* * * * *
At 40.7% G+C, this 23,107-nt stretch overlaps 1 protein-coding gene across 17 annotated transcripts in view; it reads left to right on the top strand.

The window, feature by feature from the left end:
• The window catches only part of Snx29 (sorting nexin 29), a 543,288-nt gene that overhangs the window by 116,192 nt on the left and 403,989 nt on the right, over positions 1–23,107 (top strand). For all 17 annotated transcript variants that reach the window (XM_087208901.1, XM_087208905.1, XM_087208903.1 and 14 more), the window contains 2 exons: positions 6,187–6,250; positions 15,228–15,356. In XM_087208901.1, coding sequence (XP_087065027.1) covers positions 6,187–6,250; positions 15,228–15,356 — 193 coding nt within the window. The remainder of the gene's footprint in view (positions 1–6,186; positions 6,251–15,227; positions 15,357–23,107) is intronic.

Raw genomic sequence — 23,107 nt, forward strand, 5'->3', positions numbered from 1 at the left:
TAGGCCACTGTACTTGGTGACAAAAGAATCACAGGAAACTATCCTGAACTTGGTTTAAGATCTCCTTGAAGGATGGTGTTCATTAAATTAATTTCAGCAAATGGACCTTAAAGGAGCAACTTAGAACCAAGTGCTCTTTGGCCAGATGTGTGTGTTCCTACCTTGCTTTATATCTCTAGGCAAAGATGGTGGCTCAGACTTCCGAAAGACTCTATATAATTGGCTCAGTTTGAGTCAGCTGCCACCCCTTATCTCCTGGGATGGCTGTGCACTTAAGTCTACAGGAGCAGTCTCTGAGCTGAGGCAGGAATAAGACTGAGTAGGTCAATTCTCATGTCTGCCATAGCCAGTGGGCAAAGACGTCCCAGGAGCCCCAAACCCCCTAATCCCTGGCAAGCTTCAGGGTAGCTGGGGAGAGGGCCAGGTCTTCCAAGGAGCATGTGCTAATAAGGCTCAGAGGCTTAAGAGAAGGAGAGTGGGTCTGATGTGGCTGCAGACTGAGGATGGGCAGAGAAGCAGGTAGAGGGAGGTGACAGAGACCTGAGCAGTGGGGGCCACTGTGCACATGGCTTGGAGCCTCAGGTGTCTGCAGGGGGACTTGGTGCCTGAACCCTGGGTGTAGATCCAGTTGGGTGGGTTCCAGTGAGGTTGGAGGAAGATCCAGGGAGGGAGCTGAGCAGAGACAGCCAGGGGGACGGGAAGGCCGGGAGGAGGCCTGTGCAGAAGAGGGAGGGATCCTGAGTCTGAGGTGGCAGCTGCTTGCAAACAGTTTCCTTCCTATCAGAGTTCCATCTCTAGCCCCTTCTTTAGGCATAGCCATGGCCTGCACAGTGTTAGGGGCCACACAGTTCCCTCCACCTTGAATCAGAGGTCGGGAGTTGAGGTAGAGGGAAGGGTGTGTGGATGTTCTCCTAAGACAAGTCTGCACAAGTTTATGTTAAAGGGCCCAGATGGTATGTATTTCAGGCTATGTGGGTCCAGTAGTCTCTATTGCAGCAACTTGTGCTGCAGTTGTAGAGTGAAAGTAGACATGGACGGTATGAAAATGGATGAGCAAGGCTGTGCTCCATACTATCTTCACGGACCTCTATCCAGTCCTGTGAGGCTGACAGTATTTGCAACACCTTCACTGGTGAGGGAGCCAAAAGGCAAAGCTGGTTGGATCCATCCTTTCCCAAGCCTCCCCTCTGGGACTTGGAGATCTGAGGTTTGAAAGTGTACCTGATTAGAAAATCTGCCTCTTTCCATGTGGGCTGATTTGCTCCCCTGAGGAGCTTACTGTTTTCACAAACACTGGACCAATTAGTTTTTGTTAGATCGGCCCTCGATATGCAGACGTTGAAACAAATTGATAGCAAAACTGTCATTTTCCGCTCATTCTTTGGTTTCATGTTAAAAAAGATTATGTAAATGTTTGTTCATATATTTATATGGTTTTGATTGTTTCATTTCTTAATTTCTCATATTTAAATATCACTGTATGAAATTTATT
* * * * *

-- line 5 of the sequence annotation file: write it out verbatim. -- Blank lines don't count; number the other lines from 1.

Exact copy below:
TAGGCCACTGTACTTGGTGACAAAAGAATCACAGGAAACTATCCTGAACTTGGTTTAAGATCTCCTTGAAGGATGGTGTTCATTAAATTAATTTCAGCAAATGGACCTTAAAGGAGCAACTTAGAACCAAGTGCTCTTTGGCCAGATGTGTGTGTTCCTACCTTGCTTTATATCTCTAGGCAAAGATGGTGGCTCAGACTTCCGAAAGACTCTATATAATTGGCTCAGTTTGAGTCAGCTGCCACCCCTTATCTCCTGGGATGGCTGTGCACTTAAGTCTACAGGAGCAGTCTCTGAGCTGAGGCAGGAATAAGACTGAGTAGGTCAATTCTCATGTCTGCCATAGCCAGTGGGCAAAGACGTCCCAGGAGCCCCAAACCCCCTAATCCCTGGCAAGCTTCAGGGTAGCTGGGGAGAGGGCCAGGTCTTCCAAGGAGCATGTGCTAATAAGGCTCAGAGGCTTAAGAGAAGGAGAGTGGGTCTGATGTGGCTGCAGACTGAGGATGGGCAGAGAAGCAGGTAGAGGGAGGTGACAGAGACCTGAGCAGTGGGGGCCACTGTGCACATGGCTTGGAGCCTCAGGTGTCTGCAGGGGGACTTGGTGCCTGAACCCTGGGTGTAGATCCAGTTGGGTGGGTTCCAGTGAGGTTGGAGGAAGATCCAGGGAGGGAGCTGAGCAGAGACAGCCAGGGGGACGGGAAGGCCGGGAGGAGGCCTGTGCAGAAGAGGGAGGGATCCTGAGTCTGAGGTGGCAGCTGCTTGCAAACAGTTTCCTTCCTATCAGAGTTCCATCTCTAGCCCCTTCTTTAGGCATAGCCATGGCCTGCACAGTGTTAGGGGCCACACAGTTCCCTCCACCTTGAATCAGAGGTCGGGAGTTGAGGTAGAGGGAAGGGTGTGTGGATGTTCTCCTAAGACAAGTCTGCACAAGTTTATGTTAAAGGGCCCAGATGGTATGTATTTCAGGCTATGTGGGTCCAGTAGTCTCTATTGCAGCAACTTGTGCTGCAGTTGTAGAGTGAAAGTAGACATGGACGGTATGAAAATGGATGAGCAAGGCTGTGCTCCATACTATCTTCACGGACCTCTATCCAGTCCTGTGAGGCTGACAGTATTTGCAACACCTTCACTGGTGAGGGAGCCAAAAGGCAAAGCTGGTTGGATCCATCCTTTCCCAAGCCTCCCCTCTGGGACTTGGAGATCTGAGGTTTGAAAGTGTACCTGATTAGAAAATCTGCCTCTTTCCATGTGGGCTGATTTGCTCCCCTGAGGAGCTTACTGTTTTCACAAACACTGGACCAATTAGTTTTTGTTAGATCGGCCCTCGATATGCAGACGTTGAAACAAATTGATAGCAAAACTGTCATTTTCCGCTCATTCTTTGGTTTCATGTTAAAAAAGATTATGTAAATGTTTGTTCATATATTTATATGGTTTTGATTGTTTCATTTCTTAATTTCTCATATTTAAATATCACTGTATGAAATTTATT